Kaarthik Shankar explains the shooting of one of his lockdown comedy video to his mother and uncle
Casual browsing throw up many more such quarantine shorts. In the pipeline is ‘En Casa (At Home)’ – a five-part anthology series that will feature shorts from Spanish filmmakers. On Wednesday, director Roger Corman, who is credited with discovering the likes of Jack Nicholson and Francis Ford Coppola, took to Instagram to launch Corman Quarantine Film Festival inviting filmmakers to make short films as they isolate themselves during the pandemic. In Bollywood, Onir and Sanjay Suri are into their third week of judging entries for an online short film competition. “We have received 170 entries already in Hindi/English/Bengali from all over the world,” said Onir.

A still from ‘Locked In Together’
Makers from other film industries in India have also joined the short bandwagon. Even subtitled Malayalam lockdown shorts have become popular in Kolkata. Kochi-based short filmmaker Kaarthik Shankar has already released three lockdown comedy videos. The first is a hilarious take on how Shankar tries to help his mother in the kitchen without knowing anything about cooking. “Each crossed a million views in approximately 20 hours. My father is the director of photography. It wasn’t easy to get my mother and uncle to make their acting debuts in these films. But I managed,” Shankar said.

Prosenjit Chatterjee in ‘Jhhar Themey Jabey Ekdin’
Back in Kolkata, established directors in Tollywood have tried their hands at making these shorts. Arindam Sil’s ‘Jhhar Themey Jabey Ekdin’ starring all A-listers of Tollywood and Riingo’s ‘Locked In Together’ made with his friends from the cine-world have made headlines. Theatre personality-turned-director Debesh Chattopadhyay has also been prolific behind the camera since the first week of April. His first Bengali short film titled ‘Kabi’ is about the fate of a relationship involving an alcoholic poet. The film takes a dig at the society’s perception of artistes while narrating how lockdown comes in the way of a girl introducing her boyfriend to her family. Attributes like his fondness for alcohol and lack of educational qualifications don’t come in the way of the introduction. But what brings her to a screeching halt is that her partner is a poet! Lockdown here is just a medium to express the apprehension about the reception of a poet. In a way, it is Chattopadhyay’s commentary on societal acceptance to art as a career option.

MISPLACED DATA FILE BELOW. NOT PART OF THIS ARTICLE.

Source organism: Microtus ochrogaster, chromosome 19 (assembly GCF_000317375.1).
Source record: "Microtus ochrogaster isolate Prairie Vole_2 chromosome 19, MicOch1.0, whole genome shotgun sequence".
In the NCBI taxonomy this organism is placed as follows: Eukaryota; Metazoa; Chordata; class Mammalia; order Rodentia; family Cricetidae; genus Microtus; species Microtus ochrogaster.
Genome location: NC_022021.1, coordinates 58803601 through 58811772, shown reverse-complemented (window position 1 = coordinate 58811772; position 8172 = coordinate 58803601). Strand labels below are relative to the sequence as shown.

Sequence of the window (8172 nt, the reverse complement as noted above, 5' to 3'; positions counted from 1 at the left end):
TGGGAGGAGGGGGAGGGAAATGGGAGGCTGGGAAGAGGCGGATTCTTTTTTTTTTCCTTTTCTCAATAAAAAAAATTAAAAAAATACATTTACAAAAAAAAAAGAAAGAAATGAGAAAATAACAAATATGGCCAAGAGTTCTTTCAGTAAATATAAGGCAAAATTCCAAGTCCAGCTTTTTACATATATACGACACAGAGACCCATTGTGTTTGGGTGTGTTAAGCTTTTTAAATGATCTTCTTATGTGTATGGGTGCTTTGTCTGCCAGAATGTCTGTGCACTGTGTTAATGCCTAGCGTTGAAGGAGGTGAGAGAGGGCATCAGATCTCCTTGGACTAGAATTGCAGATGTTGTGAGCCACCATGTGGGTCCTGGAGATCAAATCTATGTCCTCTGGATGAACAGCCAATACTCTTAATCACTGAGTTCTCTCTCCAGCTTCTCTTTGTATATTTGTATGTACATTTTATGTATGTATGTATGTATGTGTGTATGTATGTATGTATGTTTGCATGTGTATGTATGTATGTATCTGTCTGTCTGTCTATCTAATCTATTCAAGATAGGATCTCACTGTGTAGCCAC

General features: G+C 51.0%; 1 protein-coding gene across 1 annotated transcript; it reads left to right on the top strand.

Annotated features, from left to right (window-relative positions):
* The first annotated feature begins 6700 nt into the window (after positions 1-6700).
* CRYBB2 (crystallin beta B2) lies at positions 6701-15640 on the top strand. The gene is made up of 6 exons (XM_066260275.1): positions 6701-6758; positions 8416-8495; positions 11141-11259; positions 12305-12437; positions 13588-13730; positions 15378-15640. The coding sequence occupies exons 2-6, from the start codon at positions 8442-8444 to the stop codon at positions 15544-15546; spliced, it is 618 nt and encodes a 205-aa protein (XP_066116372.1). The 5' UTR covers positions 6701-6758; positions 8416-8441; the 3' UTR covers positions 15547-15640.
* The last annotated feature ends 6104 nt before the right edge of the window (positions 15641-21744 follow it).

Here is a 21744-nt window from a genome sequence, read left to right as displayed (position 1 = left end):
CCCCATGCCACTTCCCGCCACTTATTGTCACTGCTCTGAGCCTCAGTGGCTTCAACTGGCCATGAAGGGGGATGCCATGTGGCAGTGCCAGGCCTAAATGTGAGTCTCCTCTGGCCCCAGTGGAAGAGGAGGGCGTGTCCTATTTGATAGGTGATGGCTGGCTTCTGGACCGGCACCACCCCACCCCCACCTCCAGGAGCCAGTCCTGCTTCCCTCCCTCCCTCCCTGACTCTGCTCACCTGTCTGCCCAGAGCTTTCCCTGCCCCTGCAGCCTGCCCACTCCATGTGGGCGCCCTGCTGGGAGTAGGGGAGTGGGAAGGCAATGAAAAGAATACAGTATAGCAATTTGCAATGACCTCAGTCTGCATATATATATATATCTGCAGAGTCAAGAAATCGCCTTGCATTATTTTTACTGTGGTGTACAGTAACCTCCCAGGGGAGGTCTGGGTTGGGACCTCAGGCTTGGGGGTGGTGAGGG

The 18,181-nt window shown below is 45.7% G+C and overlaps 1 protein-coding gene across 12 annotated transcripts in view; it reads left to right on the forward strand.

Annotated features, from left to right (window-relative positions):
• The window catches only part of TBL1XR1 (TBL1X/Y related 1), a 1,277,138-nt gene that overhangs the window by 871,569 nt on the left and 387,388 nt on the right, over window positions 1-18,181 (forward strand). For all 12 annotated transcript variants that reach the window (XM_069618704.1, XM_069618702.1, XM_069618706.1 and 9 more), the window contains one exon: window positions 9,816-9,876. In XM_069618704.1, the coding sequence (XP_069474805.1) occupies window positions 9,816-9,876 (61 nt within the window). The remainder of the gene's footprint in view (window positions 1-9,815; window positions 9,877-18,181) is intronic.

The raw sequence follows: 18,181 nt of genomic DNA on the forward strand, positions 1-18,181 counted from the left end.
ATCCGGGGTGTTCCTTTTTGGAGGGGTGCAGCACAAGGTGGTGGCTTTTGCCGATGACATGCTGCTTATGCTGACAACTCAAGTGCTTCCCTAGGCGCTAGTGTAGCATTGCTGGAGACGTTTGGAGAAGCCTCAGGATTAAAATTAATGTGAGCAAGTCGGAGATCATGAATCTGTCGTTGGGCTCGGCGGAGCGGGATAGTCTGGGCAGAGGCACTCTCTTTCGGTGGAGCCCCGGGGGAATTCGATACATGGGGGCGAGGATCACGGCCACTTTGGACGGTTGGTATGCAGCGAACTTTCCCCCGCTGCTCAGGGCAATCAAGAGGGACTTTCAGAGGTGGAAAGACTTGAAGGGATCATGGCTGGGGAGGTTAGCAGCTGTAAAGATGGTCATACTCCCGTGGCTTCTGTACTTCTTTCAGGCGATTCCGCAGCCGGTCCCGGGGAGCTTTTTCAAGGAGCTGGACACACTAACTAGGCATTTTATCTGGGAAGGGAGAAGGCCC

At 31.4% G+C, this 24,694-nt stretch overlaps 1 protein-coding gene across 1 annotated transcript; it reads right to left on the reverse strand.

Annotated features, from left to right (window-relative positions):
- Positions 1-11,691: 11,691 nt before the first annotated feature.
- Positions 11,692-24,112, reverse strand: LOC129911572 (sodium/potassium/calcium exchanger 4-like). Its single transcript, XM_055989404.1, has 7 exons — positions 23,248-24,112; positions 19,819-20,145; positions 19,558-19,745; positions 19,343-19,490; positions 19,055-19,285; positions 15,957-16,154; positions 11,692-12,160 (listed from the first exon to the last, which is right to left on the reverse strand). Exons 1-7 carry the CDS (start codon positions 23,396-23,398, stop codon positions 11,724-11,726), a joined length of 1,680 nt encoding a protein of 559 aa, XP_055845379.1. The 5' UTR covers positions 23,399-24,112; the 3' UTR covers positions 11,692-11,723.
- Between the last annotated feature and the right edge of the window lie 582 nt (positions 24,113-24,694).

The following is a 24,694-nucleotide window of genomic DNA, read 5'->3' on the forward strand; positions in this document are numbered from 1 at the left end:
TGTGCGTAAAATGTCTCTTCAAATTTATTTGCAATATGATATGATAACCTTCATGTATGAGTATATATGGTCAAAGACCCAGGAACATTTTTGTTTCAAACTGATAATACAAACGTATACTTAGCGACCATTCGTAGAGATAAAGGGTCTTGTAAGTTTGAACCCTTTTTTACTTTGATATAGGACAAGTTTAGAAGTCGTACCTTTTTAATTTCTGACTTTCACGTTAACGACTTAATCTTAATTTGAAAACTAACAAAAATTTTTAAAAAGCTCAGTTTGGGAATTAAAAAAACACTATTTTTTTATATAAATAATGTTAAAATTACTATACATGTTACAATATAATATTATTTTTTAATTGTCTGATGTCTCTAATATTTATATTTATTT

Chattopadhyay soon came up with four other shorts titled ‘Fridge Magnet’, ‘Vodka’, ‘Golda Chingri’ and ‘Channel’. Through the eyes of the middle class, the last three shorts have taken a satirical dig at the middle class’ interest in being a good Samaritan during lockdown while not missing out on the good things of life as well as getting publicity from donations.

Ambarish Kundu in ‘Golda Chingri’
Another interesting project coming up is Chattopadhyay’s ‘Lockdowne Fyataru’ with Shantilal Mukherjee, Saurav Palodhi and Amit Saha. For the first time, Fyataru – a character which was immensely popular on stage and known for flying at night and attacking all social inequalities – will be entering the short film space.